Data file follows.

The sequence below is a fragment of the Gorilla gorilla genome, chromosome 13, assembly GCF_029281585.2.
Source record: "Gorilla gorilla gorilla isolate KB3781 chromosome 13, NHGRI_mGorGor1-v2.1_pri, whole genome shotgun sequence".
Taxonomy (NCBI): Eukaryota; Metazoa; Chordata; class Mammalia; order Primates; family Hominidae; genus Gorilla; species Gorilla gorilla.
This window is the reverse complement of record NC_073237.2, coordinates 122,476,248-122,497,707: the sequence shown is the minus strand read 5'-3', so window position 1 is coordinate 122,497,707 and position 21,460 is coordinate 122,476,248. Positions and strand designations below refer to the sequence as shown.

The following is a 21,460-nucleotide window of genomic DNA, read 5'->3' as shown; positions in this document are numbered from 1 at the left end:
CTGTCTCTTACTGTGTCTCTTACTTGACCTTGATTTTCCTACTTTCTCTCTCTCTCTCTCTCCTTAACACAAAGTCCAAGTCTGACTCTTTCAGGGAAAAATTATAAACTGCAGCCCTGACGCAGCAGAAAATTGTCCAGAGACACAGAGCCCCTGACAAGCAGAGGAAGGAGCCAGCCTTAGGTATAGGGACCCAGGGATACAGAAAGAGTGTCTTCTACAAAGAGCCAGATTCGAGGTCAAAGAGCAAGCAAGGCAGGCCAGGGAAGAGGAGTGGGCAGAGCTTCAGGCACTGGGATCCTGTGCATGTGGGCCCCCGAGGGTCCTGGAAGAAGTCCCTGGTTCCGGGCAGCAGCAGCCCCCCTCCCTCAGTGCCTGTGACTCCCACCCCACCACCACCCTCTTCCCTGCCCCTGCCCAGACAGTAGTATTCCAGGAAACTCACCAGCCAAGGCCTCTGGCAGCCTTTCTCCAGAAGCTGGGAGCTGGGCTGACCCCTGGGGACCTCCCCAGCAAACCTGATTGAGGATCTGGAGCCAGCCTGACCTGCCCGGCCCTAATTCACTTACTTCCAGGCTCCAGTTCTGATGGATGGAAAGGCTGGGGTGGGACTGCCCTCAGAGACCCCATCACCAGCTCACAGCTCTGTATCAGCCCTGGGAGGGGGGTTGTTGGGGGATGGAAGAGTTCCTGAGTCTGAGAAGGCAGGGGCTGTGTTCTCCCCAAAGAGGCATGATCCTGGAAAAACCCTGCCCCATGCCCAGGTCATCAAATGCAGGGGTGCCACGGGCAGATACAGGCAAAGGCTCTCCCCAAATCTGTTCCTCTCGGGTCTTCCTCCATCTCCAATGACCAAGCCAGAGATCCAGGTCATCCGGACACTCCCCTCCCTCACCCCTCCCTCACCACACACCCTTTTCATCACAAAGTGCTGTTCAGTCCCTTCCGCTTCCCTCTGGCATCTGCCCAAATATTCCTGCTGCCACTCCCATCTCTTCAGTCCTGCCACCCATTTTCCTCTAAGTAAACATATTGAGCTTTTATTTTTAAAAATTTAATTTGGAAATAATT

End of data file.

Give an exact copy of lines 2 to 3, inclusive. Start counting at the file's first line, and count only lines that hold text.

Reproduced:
Source record: "Gorilla gorilla gorilla isolate KB3781 chromosome 13, NHGRI_mGorGor1-v2.1_pri, whole genome shotgun sequence".
Taxonomy (NCBI): Eukaryota; Metazoa; Chordata; class Mammalia; order Primates; family Hominidae; genus Gorilla; species Gorilla gorilla.